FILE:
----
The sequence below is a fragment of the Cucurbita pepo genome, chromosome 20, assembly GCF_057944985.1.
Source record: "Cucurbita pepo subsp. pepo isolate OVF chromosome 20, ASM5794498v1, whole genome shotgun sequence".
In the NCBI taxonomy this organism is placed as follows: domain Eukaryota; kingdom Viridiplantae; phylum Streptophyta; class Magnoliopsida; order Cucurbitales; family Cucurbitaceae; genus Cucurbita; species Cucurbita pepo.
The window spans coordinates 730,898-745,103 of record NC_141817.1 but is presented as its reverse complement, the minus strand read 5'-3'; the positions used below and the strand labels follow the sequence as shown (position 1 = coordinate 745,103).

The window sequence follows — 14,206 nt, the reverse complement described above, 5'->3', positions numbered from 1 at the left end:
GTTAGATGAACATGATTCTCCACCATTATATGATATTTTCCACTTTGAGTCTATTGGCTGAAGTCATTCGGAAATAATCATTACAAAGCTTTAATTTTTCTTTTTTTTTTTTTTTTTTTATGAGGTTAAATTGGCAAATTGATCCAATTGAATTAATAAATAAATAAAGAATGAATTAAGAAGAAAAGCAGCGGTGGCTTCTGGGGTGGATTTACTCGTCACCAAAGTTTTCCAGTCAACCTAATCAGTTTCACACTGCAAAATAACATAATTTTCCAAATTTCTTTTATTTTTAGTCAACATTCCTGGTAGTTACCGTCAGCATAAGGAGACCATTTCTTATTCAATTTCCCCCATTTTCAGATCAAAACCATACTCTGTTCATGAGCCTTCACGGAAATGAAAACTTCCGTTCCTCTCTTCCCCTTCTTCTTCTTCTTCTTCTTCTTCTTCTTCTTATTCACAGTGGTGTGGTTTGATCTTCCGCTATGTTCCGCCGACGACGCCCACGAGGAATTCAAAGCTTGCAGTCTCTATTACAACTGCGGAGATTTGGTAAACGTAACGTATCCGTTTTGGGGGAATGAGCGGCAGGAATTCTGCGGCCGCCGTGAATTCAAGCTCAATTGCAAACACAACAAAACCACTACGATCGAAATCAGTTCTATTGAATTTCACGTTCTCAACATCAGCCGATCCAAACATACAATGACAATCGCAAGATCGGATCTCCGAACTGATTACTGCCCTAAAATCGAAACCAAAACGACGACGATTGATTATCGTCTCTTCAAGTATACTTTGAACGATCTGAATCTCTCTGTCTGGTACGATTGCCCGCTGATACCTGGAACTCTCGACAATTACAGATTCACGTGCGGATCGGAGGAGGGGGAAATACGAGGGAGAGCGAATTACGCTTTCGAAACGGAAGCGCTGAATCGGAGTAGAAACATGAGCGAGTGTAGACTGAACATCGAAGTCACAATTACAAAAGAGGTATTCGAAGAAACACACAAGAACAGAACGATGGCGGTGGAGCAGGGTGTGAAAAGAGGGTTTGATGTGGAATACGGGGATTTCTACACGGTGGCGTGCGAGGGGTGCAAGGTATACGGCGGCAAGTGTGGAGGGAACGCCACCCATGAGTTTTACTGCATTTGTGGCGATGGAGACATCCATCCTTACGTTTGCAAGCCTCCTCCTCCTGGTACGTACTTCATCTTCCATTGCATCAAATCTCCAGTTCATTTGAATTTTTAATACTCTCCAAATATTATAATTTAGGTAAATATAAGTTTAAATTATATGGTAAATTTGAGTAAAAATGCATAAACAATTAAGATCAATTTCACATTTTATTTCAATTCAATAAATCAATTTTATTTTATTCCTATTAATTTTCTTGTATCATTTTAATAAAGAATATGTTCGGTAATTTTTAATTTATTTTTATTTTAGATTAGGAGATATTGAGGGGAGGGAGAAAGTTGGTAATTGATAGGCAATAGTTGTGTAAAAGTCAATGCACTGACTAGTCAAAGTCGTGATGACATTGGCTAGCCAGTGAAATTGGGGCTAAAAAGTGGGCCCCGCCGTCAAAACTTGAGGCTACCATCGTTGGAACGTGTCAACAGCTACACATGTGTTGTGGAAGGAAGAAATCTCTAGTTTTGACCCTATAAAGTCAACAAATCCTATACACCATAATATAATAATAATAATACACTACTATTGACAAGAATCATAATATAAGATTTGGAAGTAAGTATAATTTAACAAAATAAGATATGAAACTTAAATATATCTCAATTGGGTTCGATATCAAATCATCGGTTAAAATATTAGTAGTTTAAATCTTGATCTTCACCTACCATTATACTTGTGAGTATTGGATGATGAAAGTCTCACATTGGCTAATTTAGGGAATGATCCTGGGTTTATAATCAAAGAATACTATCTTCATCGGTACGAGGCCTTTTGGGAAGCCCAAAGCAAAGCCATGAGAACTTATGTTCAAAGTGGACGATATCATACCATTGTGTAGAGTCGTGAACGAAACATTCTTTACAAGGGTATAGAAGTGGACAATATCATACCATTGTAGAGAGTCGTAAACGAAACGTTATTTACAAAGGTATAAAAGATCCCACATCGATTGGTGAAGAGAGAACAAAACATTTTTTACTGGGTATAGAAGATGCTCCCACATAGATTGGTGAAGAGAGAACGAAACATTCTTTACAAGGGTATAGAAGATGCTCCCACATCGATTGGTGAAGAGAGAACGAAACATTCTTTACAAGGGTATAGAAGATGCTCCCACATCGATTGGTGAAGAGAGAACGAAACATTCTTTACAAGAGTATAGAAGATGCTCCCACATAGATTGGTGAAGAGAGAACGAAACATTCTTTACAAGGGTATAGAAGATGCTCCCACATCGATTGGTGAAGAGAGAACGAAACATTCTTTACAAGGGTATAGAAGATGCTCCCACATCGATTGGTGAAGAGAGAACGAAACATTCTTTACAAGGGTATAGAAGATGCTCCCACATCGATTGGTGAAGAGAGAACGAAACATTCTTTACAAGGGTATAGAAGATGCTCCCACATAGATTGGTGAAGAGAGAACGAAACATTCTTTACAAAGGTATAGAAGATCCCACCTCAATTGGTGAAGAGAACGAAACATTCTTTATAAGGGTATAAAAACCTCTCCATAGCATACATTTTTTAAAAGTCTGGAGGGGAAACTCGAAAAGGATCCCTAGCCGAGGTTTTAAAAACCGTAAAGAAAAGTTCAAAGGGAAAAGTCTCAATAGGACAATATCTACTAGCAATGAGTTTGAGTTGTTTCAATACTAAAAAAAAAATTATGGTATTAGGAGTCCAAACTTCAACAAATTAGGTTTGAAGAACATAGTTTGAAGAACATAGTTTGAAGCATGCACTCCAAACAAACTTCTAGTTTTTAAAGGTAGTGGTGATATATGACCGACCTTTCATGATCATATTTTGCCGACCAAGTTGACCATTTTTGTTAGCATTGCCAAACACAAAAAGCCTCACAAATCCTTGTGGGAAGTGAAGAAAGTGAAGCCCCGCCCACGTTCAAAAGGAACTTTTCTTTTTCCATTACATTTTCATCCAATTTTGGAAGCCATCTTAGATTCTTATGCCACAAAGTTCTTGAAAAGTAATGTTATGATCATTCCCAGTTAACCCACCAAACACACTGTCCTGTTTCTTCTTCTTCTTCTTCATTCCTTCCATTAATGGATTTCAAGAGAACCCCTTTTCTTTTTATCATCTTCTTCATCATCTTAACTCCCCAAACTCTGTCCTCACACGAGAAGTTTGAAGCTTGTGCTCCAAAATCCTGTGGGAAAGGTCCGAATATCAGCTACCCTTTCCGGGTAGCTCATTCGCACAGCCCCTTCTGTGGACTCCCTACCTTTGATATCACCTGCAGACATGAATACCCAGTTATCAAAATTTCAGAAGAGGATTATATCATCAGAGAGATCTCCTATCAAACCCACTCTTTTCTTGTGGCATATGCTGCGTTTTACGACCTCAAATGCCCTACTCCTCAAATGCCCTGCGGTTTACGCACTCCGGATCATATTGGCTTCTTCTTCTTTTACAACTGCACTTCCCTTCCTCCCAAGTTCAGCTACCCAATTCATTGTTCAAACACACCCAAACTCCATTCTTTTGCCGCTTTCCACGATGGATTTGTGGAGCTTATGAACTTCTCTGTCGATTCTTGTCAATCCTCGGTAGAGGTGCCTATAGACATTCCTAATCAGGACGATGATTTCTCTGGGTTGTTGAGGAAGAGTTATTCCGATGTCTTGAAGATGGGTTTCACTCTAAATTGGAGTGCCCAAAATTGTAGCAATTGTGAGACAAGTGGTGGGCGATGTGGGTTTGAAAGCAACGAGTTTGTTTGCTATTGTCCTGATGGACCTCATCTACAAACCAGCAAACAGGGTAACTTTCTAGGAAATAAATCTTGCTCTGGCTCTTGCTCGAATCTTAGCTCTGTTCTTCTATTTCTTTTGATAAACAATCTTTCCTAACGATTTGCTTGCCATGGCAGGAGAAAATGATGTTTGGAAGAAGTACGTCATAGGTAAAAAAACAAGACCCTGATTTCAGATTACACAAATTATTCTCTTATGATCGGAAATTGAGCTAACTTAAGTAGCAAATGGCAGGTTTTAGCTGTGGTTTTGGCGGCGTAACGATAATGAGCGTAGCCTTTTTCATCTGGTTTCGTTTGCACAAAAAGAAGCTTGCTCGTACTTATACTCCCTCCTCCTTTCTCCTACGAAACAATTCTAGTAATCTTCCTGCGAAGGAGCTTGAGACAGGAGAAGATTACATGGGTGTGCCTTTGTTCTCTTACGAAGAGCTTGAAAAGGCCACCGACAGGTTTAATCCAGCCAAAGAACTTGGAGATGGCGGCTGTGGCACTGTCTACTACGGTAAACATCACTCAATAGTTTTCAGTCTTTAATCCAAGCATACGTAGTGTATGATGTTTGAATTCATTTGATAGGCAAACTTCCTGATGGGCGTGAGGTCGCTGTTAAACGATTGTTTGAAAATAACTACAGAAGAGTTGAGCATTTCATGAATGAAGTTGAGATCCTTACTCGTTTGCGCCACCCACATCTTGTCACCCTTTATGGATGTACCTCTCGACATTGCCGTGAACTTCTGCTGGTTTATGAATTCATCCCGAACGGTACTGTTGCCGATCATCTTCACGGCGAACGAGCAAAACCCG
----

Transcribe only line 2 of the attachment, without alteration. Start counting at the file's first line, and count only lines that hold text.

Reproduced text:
Source record: "Cucurbita pepo subsp. pepo isolate OVF chromosome 20, ASM5794498v1, whole genome shotgun sequence".